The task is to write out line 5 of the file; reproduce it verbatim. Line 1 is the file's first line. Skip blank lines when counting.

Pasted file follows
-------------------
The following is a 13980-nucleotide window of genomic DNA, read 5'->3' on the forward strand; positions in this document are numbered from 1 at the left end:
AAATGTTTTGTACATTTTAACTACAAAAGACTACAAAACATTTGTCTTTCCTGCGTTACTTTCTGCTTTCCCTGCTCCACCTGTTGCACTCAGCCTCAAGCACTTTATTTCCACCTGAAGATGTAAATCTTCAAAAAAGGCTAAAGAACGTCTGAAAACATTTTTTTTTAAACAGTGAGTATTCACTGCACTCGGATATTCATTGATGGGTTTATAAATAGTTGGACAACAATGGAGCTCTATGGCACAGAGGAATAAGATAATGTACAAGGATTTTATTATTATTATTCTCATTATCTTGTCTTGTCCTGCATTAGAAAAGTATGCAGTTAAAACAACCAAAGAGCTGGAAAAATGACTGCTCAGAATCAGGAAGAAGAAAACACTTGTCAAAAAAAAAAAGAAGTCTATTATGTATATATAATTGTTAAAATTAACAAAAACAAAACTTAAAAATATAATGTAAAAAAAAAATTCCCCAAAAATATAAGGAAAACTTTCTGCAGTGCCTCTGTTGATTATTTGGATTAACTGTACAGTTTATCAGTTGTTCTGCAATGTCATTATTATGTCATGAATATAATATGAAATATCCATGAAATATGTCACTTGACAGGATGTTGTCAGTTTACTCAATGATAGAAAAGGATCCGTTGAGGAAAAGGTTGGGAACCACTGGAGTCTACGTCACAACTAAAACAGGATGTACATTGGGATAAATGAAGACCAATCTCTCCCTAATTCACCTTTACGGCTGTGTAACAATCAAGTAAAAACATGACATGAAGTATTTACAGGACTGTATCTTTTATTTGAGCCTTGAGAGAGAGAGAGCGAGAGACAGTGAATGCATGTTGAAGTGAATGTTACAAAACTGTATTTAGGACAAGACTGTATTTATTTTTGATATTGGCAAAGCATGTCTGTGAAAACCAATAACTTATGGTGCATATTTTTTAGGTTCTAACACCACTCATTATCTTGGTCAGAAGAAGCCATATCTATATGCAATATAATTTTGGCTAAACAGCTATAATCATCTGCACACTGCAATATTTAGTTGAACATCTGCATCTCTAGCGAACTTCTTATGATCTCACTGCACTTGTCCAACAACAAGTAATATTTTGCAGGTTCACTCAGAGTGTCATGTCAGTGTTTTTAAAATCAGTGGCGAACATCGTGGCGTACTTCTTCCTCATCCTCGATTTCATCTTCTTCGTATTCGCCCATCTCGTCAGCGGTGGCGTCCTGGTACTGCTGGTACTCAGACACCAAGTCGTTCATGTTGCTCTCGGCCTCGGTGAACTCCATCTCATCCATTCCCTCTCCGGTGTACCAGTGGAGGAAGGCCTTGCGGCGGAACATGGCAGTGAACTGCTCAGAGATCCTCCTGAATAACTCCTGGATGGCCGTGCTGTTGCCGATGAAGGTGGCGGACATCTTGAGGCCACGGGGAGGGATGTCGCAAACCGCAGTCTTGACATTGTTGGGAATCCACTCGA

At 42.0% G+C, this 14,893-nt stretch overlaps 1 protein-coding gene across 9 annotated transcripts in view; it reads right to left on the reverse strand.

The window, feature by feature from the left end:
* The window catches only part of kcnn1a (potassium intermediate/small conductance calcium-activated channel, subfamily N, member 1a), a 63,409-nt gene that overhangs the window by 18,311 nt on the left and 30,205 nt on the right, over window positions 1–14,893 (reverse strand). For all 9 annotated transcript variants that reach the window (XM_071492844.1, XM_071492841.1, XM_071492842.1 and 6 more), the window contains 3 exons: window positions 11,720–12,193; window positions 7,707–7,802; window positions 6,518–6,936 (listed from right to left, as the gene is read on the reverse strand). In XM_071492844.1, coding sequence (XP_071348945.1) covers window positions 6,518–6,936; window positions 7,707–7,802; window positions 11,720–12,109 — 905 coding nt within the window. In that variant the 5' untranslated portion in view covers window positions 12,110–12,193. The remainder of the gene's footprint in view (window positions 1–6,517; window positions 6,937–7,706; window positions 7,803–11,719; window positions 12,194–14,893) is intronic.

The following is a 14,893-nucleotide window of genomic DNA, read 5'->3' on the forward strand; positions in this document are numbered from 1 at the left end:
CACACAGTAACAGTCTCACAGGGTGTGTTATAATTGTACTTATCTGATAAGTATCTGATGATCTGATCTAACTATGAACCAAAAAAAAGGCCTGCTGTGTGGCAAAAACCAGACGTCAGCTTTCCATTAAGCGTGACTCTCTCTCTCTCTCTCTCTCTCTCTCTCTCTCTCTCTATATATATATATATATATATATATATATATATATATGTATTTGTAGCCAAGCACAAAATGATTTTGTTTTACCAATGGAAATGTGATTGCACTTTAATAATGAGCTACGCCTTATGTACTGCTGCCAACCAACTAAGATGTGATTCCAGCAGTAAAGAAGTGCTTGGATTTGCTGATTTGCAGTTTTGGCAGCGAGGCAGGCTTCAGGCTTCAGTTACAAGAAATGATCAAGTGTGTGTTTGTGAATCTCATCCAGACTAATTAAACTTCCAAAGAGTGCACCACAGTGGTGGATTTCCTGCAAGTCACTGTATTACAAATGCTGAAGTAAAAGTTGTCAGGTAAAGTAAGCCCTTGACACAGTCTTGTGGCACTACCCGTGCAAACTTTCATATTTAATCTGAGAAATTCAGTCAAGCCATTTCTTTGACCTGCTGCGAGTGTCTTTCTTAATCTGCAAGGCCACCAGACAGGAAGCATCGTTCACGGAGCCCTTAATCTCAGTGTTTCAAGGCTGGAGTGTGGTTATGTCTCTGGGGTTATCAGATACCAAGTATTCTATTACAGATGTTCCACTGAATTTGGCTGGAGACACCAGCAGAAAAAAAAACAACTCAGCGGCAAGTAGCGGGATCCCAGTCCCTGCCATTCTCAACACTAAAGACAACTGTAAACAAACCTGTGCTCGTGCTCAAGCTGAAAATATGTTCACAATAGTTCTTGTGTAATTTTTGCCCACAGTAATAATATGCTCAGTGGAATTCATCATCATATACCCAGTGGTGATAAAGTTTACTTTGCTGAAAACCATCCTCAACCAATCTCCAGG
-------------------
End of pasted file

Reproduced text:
* The window catches only part of kcnn1a (potassium intermediate/small conductance calcium-activated channel, subfamily N, member 1a), a 63,409-nt gene that overhangs the window by 18,311 nt on the left and 30,205 nt on the right, over window positions 1–14,893 (reverse strand). For all 9 annotated transcript variants that reach the window (XM_071492844.1, XM_071492841.1, XM_071492842.1 and 6 more), the window contains 3 exons: window positions 11,720–12,193; window positions 7,707–7,802; window positions 6,518–6,936 (listed from right to left, as the gene is read on the reverse strand). In XM_071492844.1, coding sequence (XP_071348945.1) covers window positions 6,518–6,936; window positions 7,707–7,802; window positions 11,720–12,109 — 905 coding nt within the window. In that variant the 5' untranslated portion in view covers window positions 12,110–12,193. The remainder of the gene's footprint in view (window positions 1–6,517; window positions 6,937–7,706; window positions 7,803–11,719; window positions 12,194–14,893) is intronic.